My first thought was, "Well, was he making you uncomfortable and creating a hostile work environment for you? If so, then yes."
I was unsatisfied with that answer, though, because it is too black-and-white for me. To my mind, the situation is a bit more nuanced. Was she harassed? By the technical definition of the term, I think that she was.
By her own admission, she laughed at his joke the first time even though she did not find it funny. To a nervous new hire who is trying to fit in, this could be taken as a sign of approval. She never told him that his jokes made her uncomfortable, but at the same time, one might argue that she should not have to. Was it harassment? I guess if we want to set the bar really, really low then it was. I am a little old-school though, and I have always felt that there should be thresholds to these things.
Harassment through innocent ignorance is far less egregious in my opinion than harassment that crosses boundaries that anyone with a normal sense of social moors should understand is over the line. In the latter case, I am talking about things along the lines of overt advances, lewd comments directed at the target, inappropriate touching - things that any rational person should understand is unacceptable in a workplace. In the former case though, most people might find puerile meat jokes unfunny, or even a bit tiresome after awhile, but most would not find them a source of tension and discomfort.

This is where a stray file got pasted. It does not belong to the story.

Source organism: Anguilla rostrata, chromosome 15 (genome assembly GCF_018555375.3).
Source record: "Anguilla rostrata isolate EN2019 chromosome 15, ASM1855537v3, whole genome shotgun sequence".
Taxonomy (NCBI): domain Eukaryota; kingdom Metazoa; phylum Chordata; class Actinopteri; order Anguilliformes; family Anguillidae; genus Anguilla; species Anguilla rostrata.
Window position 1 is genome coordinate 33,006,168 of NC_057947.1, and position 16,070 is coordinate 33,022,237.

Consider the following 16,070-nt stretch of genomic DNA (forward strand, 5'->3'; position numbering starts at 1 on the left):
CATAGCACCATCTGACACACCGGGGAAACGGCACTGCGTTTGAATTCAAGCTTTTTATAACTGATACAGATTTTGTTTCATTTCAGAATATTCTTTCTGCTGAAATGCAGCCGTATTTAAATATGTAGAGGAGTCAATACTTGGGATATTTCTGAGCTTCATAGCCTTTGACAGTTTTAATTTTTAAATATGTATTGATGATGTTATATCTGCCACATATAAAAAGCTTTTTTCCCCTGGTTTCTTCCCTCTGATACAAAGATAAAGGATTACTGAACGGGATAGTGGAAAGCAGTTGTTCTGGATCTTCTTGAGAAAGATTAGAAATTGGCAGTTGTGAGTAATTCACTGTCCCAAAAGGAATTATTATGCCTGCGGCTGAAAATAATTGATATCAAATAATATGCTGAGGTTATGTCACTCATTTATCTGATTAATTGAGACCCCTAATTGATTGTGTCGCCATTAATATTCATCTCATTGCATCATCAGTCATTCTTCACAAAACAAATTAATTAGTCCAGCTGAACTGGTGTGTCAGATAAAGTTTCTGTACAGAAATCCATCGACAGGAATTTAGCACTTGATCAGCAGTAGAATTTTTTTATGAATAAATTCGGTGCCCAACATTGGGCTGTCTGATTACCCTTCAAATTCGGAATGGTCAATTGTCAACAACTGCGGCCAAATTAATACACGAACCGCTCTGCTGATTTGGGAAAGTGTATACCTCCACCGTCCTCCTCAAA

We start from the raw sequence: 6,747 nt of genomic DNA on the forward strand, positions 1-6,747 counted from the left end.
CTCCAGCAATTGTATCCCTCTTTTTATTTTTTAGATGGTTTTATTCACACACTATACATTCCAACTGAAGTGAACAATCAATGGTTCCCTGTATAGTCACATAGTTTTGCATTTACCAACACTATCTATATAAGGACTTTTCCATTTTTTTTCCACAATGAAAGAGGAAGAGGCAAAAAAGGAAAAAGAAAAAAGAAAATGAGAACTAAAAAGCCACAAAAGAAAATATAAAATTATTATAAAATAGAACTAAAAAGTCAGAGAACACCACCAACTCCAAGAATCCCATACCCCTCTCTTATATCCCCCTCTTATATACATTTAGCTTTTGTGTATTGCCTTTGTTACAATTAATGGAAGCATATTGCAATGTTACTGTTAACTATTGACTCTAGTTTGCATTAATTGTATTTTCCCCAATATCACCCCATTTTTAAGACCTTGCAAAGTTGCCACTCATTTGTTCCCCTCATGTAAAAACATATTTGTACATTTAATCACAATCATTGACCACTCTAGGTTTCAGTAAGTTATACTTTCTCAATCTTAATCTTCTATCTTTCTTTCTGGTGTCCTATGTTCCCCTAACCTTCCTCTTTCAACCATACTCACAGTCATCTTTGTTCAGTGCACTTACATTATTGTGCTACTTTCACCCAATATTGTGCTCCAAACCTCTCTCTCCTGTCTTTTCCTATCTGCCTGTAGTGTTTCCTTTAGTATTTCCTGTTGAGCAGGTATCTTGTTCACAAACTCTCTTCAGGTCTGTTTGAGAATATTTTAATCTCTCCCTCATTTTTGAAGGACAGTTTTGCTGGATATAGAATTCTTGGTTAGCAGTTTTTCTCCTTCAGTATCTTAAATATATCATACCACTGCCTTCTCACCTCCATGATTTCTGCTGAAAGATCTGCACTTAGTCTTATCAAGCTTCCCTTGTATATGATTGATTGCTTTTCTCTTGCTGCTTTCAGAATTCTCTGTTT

At some point I think the onus is on us to let others around us know where our personal boundaries reside. If somebody's behaviour in the workplace bothers you; tell them. Most people are reasonable, and will respect your threshold of comfort. If they do not, then it becomes a wilful act, and is unquestionably harassment in my mind.